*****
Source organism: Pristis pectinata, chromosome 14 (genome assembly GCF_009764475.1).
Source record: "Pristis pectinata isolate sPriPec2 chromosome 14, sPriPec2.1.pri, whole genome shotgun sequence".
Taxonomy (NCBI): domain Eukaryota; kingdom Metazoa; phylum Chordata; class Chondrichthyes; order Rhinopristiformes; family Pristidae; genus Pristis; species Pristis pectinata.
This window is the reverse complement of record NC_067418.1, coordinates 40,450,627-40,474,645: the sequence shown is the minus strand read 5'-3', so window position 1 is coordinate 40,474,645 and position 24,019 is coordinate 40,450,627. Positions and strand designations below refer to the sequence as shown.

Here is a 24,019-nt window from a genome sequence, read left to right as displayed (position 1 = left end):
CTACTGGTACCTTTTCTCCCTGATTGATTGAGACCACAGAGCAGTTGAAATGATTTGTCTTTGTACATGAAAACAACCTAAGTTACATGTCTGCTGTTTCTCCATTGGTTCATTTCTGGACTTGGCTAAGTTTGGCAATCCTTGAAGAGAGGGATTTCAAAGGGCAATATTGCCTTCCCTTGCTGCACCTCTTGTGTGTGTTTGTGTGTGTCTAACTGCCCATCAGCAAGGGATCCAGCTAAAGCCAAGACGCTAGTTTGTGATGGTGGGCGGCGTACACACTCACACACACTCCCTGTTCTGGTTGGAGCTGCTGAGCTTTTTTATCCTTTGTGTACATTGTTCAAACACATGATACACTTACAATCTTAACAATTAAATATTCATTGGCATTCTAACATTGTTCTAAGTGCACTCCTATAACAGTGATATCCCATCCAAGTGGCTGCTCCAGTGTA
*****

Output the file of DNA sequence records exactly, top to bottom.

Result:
Source organism: Pristis pectinata, chromosome 14 (genome assembly GCF_009764475.1).
Source record: "Pristis pectinata isolate sPriPec2 chromosome 14, sPriPec2.1.pri, whole genome shotgun sequence".
Taxonomy (NCBI): domain Eukaryota; kingdom Metazoa; phylum Chordata; class Chondrichthyes; order Rhinopristiformes; family Pristidae; genus Pristis; species Pristis pectinata.
This window is the reverse complement of record NC_067418.1, coordinates 40,450,627-40,474,645: the sequence shown is the minus strand read 5'-3', so window position 1 is coordinate 40,474,645 and position 24,019 is coordinate 40,450,627. Positions and strand designations below refer to the sequence as shown.

Here is a 24,019-nt window from a genome sequence, read left to right as displayed (position 1 = left end):
CTACTGGTACCTTTTCTCCCTGATTGATTGAGACCACAGAGCAGTTGAAATGATTTGTCTTTGTACATGAAAACAACCTAAGTTACATGTCTGCTGTTTCTCCATTGGTTCATTTCTGGACTTGGCTAAGTTTGGCAATCCTTGAAGAGAGGGATTTCAAAGGGCAATATTGCCTTCCCTTGCTGCACCTCTTGTGTGTGTTTGTGTGTGTCTAACTGCCCATCAGCAAGGGATCCAGCTAAAGCCAAGACGCTAGTTTGTGATGGTGGGCGGCGTACACACTCACACACACTCCCTGTTCTGGTTGGAGCTGCTGAGCTTTTTTATCCTTTGTGTACATTGTTCAAACACATGATACACTTACAATCTTAACAATTAAATATTCATTGGCATTCTAACATTGTTCTAAGTGCACTCCTATAACAGTGATATCCCATCCAAGTGGCTGCTCCAGTGTA